The N is asymetical but I actually hate the one at the pool. Too bone headed even for this font. I think this one is okay.

Maybe I'll make a font of altrenates too. A set where the angled glyphs are boxy instead - I think the enlisted will be more like a bitmap & no cuts.

I'll post stuff Monday I think.

ric's picture

> It isn

hrant's picture

I'm not a huge fan of modular stuff, but I have to say that this design is showing great promise as applied in that "Let's get cool in the pool" image. Something about a cool, watery atmosphere really seems to click with it (even though most pool lettering is nothing like that).

I wish I had the time to get into a micro, glyph-level
analysis, but let me just make these two macro observations:
1) Let go of the actual pool lettering you first saw. It served as great inspiration, but clinging to it too literally (like some flotation device :-) will limit the functionality of your end result (it will impede learning to swim:-). So can obsessing over structural rules: make the letters what they need to be, not what the Rules want - we don't read rules, we read letters.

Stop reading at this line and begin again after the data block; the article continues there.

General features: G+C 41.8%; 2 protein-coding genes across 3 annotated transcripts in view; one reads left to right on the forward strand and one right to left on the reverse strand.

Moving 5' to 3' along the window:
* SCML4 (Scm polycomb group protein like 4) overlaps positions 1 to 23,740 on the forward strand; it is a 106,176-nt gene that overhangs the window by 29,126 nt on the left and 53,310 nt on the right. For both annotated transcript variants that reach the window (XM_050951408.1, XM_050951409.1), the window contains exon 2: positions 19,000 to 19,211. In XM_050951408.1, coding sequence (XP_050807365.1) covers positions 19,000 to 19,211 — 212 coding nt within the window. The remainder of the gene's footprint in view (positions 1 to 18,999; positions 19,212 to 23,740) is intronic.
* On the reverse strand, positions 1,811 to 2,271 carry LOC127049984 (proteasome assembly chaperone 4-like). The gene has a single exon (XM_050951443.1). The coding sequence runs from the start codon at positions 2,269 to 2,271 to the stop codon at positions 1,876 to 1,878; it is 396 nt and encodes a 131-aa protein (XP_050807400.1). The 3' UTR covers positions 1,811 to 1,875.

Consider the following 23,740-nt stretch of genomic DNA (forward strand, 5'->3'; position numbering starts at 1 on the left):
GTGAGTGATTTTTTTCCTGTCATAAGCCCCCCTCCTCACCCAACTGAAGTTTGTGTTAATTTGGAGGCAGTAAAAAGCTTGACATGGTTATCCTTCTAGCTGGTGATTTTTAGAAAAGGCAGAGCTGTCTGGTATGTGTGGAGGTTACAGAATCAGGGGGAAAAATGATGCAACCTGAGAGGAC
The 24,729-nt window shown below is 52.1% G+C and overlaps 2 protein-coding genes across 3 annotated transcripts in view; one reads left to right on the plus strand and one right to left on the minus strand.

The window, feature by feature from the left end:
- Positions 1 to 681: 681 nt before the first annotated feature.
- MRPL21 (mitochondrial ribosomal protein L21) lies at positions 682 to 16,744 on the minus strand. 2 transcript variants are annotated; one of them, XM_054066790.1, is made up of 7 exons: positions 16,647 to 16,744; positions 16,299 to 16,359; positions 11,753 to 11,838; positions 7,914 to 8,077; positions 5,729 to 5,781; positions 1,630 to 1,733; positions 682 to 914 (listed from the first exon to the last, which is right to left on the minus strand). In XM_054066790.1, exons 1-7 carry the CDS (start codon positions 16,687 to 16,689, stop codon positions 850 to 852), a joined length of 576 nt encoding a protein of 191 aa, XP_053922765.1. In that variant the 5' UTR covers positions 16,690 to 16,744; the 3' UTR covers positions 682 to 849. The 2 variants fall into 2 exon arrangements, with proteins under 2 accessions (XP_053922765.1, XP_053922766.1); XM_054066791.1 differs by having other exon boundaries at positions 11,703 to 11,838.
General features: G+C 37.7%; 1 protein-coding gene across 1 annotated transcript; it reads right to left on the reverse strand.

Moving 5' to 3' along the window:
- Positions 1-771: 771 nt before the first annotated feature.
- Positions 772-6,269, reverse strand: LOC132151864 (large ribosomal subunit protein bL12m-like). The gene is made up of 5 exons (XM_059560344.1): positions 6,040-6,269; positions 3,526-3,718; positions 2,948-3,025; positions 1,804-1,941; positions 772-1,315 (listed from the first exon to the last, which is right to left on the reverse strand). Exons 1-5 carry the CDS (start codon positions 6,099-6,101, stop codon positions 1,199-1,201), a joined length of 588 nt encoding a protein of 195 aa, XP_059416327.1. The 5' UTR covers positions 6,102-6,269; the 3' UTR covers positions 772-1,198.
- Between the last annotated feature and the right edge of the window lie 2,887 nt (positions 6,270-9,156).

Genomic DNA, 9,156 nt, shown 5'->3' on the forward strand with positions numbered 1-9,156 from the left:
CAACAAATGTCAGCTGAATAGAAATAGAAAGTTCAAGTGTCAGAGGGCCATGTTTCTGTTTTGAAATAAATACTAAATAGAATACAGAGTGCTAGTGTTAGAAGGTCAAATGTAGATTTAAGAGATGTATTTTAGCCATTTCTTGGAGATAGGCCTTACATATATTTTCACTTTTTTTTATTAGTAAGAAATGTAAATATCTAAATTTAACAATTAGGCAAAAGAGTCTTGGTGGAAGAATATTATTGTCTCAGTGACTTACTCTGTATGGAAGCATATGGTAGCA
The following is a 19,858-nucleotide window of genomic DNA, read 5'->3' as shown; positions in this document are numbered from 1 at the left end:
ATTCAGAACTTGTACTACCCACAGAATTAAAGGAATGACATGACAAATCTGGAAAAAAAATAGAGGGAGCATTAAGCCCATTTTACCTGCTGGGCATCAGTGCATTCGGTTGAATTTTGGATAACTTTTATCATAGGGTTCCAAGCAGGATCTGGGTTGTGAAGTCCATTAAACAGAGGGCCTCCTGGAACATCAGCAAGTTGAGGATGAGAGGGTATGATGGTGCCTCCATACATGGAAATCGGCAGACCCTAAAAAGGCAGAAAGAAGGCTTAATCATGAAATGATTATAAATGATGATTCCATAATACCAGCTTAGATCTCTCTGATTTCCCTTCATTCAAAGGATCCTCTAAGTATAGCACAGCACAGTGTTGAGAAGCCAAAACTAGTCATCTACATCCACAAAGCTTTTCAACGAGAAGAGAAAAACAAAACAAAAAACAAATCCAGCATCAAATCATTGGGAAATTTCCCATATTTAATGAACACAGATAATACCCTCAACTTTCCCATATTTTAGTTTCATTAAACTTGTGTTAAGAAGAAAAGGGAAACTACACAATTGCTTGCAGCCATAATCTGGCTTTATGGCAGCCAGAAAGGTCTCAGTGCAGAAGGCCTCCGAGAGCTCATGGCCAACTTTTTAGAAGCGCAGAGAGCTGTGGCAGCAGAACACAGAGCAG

2) The most important element of this design is the gaps. And as with any delicate feature, they can get lost, aliased, blurry, etc. at smaller sizes. So I would recommend (at least) two cuts of the font, with different size gaps. You might even make a multiple-master axis for the gap size.


ebensorkin's picture

Thanks for the advice Ricardo & Hrant!

Most Pool lettering is all caps no?

Hrant, I agree with you about the the gaps both from the point of view of needing multiple gaps widths & also with reagrd to the design. The new design is more open & will probably blur more on screen. Maybe thats not *such* a big issue since I am interested in a display purpose.